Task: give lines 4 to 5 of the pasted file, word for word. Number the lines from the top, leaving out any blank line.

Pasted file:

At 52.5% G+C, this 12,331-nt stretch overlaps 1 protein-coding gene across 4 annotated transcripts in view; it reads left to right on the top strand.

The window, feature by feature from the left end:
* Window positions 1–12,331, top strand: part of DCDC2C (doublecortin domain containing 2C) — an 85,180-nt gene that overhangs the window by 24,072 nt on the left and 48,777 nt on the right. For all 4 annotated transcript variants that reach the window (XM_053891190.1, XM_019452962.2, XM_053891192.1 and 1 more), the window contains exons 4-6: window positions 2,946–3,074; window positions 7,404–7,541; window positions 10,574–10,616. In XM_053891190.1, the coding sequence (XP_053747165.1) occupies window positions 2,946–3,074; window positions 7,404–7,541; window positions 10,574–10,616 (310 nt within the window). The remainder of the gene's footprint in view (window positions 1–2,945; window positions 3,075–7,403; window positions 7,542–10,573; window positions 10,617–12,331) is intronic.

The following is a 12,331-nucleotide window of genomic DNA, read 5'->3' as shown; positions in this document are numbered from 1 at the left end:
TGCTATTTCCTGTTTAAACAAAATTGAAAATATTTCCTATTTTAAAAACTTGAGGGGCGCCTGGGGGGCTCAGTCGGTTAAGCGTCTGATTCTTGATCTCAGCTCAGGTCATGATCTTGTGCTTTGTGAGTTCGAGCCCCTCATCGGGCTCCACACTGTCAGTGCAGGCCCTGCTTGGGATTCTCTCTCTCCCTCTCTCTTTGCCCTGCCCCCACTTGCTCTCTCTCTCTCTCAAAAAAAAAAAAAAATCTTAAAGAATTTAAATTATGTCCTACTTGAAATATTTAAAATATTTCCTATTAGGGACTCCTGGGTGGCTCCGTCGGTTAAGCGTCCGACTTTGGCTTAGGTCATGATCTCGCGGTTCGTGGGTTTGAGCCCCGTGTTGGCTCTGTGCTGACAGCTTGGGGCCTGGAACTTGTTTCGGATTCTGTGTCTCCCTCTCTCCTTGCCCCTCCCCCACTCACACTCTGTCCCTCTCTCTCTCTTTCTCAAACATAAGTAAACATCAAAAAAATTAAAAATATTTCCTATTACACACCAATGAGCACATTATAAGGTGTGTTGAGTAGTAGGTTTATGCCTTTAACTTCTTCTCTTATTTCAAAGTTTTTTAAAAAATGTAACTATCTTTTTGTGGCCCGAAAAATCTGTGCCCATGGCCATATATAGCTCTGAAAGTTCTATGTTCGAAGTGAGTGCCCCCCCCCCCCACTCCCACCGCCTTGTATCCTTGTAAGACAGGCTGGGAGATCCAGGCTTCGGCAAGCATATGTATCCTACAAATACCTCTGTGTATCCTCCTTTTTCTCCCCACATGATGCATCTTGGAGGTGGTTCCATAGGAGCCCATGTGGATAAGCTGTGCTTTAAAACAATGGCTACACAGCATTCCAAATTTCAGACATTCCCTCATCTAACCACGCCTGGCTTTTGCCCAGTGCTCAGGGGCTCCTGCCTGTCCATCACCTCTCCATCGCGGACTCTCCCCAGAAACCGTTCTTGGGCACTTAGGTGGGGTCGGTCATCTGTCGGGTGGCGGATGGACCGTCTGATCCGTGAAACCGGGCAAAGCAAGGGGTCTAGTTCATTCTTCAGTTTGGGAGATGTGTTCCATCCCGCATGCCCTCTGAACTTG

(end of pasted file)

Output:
The following is a 12,331-nucleotide window of genomic DNA, read 5'->3' as shown; positions in this document are numbered from 1 at the left end:
TGCTATTTCCTGTTTAAACAAAATTGAAAATATTTCCTATTTTAAAAACTTGAGGGGCGCCTGGGGGGCTCAGTCGGTTAAGCGTCTGATTCTTGATCTCAGCTCAGGTCATGATCTTGTGCTTTGTGAGTTCGAGCCCCTCATCGGGCTCCACACTGTCAGTGCAGGCCCTGCTTGGGATTCTCTCTCTCCCTCTCTCTTTGCCCTGCCCCCACTTGCTCTCTCTCTCTCTCAAAAAAAAAAAAAAATCTTAAAGAATTTAAATTATGTCCTACTTGAAATATTTAAAATATTTCCTATTAGGGACTCCTGGGTGGCTCCGTCGGTTAAGCGTCCGACTTTGGCTTAGGTCATGATCTCGCGGTTCGTGGGTTTGAGCCCCGTGTTGGCTCTGTGCTGACAGCTTGGGGCCTGGAACTTGTTTCGGATTCTGTGTCTCCCTCTCTCCTTGCCCCTCCCCCACTCACACTCTGTCCCTCTCTCTCTCTTTCTCAAACATAAGTAAACATCAAAAAAATTAAAAATATTTCCTATTACACACCAATGAGCACATTATAAGGTGTGTTGAGTAGTAGGTTTATGCCTTTAACTTCTTCTCTTATTTCAAAGTTTTTTAAAAAATGTAACTATCTTTTTGTGGCCCGAAAAATCTGTGCCCATGGCCATATATAGCTCTGAAAGTTCTATGTTCGAAGTGAGTGCCCCCCCCCCCCACTCCCACCGCCTTGTATCCTTGTAAGACAGGCTGGGAGATCCAGGCTTCGGCAAGCATATGTATCCTACAAATACCTCTGTGTATCCTCCTTTTTCTCCCCACATGATGCATCTTGGAGGTGGTTCCATAGGAGCCCATGTGGATAAGCTGTGCTTTAAAACAATGGCTACACAGCATTCCAAATTTCAGACATTCCCTCATCTAACCACGCCTGGCTTTTGCCCAGTGCTCAGGGGCTCCTGCCTGTCCATCACCTCTCCATCGCGGACTCTCCCCAGAAACCGTTCTTGGGCACTTAGGTGGGGTCGGTCATCTGTCGGGTGGCGGATGGACCGTCTGATCCGTGAAACCGGGCAAAGCAAGGGGTCTAGTTCATTCTTCAGTTTGGGAGATGTGTTCCATCCCGCATGCCCTCTGAACTTG